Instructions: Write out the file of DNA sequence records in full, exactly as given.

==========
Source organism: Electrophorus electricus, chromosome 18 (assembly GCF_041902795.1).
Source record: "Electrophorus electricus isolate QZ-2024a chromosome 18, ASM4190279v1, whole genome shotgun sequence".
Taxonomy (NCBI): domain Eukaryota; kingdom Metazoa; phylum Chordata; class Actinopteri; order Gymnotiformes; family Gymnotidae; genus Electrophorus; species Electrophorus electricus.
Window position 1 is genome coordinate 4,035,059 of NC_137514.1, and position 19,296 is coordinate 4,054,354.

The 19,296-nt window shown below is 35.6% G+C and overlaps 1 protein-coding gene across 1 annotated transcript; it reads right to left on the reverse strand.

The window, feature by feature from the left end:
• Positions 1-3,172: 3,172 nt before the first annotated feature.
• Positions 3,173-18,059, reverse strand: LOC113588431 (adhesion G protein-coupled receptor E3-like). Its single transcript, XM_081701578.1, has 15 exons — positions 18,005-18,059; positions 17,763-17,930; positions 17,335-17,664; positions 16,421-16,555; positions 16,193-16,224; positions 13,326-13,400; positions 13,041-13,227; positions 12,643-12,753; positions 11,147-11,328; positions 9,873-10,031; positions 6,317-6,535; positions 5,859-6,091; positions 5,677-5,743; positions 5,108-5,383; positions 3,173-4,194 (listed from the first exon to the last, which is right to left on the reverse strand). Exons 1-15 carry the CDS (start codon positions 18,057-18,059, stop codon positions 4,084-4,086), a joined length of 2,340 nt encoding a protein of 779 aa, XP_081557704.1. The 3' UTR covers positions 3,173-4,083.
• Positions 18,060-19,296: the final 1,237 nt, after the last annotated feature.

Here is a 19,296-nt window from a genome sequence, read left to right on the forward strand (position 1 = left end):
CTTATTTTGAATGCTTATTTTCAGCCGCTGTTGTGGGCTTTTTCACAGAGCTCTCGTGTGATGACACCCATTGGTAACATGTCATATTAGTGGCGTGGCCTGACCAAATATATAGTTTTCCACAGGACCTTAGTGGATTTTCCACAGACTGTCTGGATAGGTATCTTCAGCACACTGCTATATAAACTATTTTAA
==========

Source organism: Electrophorus electricus, chromosome 18 (assembly GCF_041902795.1).
Source record: "Electrophorus electricus isolate QZ-2024a chromosome 18, ASM4190279v1, whole genome shotgun sequence".
Taxonomy (NCBI): domain Eukaryota; kingdom Metazoa; phylum Chordata; class Actinopteri; order Gymnotiformes; family Gymnotidae; genus Electrophorus; species Electrophorus electricus.
Window position 1 is genome coordinate 4,035,059 of NC_137514.1, and position 19,296 is coordinate 4,054,354.

The 19,296-nt window shown below is 35.6% G+C and overlaps 1 protein-coding gene across 1 annotated transcript; it reads right to left on the reverse strand.

The window, feature by feature from the left end:
• Positions 1-3,172: 3,172 nt before the first annotated feature.
• Positions 3,173-18,059, reverse strand: LOC113588431 (adhesion G protein-coupled receptor E3-like). Its single transcript, XM_081701578.1, has 15 exons — positions 18,005-18,059; positions 17,763-17,930; positions 17,335-17,664; positions 16,421-16,555; positions 16,193-16,224; positions 13,326-13,400; positions 13,041-13,227; positions 12,643-12,753; positions 11,147-11,328; positions 9,873-10,031; positions 6,317-6,535; positions 5,859-6,091; positions 5,677-5,743; positions 5,108-5,383; positions 3,173-4,194 (listed from the first exon to the last, which is right to left on the reverse strand). Exons 1-15 carry the CDS (start codon positions 18,057-18,059, stop codon positions 4,084-4,086), a joined length of 2,340 nt encoding a protein of 779 aa, XP_081557704.1. The 3' UTR covers positions 3,173-4,083.
• Positions 18,060-19,296: the final 1,237 nt, after the last annotated feature.

Here is a 19,296-nt window from a genome sequence, read left to right on the forward strand (position 1 = left end):
CTTATTTTGAATGCTTATTTTCAGCCGCTGTTGTGGGCTTTTTCACAGAGCTCTCGTGTGATGACACCCATTGGTAACATGTCATATTAGTGGCGTGGCCTGACCAAATATATAGTTTTCCACAGGACCTTAGTGGATTTTCCACAGACTGTCTGGATAGGTATCTTCAGCACACTGCTATATAAACTATTTTAA